|VAN LOY, TOM|
Submitted to: Peptides
Publication Type: Peer Reviewed Journal
Publication Acceptance Date: 6/6/2002
Publication Date: 10/1/2002
Citation: Torfs, H., Akerman, K.E., Nachman, R.J., Oonk, H.B., Detheux, M., Poels, J., Van Loy, T., Deloof, A., Meleon, R.H., Vassart, G. 2002. Functional analysis of synthetic insectatachykinin analogs of recombinant neurokinin receptor expressing cells. Peptides. 23(11):1999-2005.
Interpretive Summary: Neuropeptides are short chains of amino acids (the building blocks of proteins) that regulate aspects of reproduction, development and digestion that are critical for insect survival. Nevertheless, these insect peptides in and of themselves hold little promise as insect control agents because of susceptibility to being degraded in the target insect, and inability to pass through the outside skin (cuticle) and/or digestive tract of the insect. We must design neuropeptide mimics that resist degradation by enzymes in the digestive tract and blood of pest insects and enter efficiently via a topical or oral route. We report on the identification of portions of the peptide that are critical for activation of the active site within the insect, and those portions which can discriminate between active sites in insects versus mammals. This information will aid in the development of enzyme-resistant mimics capable of disrupting neuropeptide-regulated processes in insects. The work brings us one step closer to the development of practical neuropeptide-like substances that will be effective in controlling pest insects in an environmentally friendly fashion.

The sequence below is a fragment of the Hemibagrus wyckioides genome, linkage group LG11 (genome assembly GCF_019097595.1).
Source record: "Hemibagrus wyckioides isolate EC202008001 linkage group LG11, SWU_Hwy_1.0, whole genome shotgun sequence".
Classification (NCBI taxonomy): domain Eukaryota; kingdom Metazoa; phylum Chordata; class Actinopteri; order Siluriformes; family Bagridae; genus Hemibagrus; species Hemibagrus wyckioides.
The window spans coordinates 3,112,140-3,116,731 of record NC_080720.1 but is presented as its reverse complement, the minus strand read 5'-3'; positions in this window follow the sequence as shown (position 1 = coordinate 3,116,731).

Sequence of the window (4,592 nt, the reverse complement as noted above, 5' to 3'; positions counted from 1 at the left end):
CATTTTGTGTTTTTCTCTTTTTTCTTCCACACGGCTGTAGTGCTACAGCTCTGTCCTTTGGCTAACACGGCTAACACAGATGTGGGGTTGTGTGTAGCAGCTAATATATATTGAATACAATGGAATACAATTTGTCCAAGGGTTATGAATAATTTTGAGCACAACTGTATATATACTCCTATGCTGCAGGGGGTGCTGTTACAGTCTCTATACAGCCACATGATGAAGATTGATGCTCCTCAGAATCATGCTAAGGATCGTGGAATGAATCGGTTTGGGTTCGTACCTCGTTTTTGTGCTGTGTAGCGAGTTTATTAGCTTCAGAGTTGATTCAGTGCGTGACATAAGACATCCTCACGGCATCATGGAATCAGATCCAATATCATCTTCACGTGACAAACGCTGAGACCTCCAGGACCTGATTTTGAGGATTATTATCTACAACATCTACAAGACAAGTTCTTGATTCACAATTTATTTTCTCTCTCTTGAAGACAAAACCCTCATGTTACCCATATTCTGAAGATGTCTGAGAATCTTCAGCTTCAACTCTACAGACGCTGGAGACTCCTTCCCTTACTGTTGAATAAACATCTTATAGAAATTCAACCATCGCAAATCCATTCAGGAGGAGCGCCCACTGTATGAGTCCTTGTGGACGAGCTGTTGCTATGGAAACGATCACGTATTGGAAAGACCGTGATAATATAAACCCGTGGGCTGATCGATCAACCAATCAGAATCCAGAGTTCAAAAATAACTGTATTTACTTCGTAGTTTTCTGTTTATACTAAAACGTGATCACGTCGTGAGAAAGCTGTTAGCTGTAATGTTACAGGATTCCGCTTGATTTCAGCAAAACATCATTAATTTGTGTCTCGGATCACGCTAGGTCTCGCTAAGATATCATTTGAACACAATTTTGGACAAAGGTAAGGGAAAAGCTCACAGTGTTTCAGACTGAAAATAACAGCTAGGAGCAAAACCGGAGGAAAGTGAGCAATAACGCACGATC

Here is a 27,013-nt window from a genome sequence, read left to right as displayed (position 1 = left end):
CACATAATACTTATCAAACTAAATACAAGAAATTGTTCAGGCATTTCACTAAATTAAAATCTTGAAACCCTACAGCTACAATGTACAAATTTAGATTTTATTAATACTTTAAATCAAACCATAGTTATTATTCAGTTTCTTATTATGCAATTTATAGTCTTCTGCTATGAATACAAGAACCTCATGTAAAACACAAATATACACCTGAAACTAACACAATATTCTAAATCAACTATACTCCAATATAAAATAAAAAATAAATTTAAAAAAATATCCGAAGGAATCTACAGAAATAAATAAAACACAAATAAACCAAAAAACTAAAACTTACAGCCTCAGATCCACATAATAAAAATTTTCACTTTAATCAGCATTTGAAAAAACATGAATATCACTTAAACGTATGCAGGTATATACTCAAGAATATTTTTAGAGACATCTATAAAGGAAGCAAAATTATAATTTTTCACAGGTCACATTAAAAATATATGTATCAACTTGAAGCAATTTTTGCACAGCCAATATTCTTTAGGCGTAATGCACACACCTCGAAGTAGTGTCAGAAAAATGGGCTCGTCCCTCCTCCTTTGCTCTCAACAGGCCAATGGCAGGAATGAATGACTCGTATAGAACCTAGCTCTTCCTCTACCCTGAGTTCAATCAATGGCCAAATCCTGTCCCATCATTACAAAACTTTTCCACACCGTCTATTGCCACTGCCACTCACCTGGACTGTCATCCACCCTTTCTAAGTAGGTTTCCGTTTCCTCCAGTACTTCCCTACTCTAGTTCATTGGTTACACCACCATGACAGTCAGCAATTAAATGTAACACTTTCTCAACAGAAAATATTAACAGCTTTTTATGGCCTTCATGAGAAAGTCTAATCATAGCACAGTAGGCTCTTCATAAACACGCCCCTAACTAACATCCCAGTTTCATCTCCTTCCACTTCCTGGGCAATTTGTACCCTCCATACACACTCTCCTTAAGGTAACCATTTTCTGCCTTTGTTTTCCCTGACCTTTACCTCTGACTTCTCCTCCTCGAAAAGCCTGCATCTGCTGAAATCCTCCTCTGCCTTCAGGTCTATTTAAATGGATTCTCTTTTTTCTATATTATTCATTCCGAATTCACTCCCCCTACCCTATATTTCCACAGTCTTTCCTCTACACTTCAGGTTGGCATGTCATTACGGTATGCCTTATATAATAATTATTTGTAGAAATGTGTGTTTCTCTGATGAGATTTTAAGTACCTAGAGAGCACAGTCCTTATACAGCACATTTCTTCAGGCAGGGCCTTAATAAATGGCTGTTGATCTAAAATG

Technical Abstract: The activity of a series of synthetic tachykinin-like peptide analogs was studied by means of microscopic calcium imaging on recombinant neurokinin receptor expressing cell lines. A C-terminal pentapeptide (FTGMRa) is sufficient for activation of the stomoxytachykinin receptor (STKR) expressed in Schneider 2 cells. Replacement of amino acid residues at the position of the conserved phenylalanine (F) or arginine (R) residues by alanine (A) results in inactive peptides (when tested at 1 uM), whereas A-replacements of other positions do not abolish the biological activity of the resulting insectatachykinin-like analogs. Calcium imaging was also employed to compare the activity of C-terminally substituted tachykinin analogs on three different neurokinin receptors. The results indicate that the major pharmacological and evolutionary difference between tachykinin-related agonists for insect (STKR) and human (NK1 and NK2) receptors resides in the C-terminal amino acid residues (R versus M). A single C-terminal amino acid change can turn an STKR-agonist into an NK agonist and vice versa.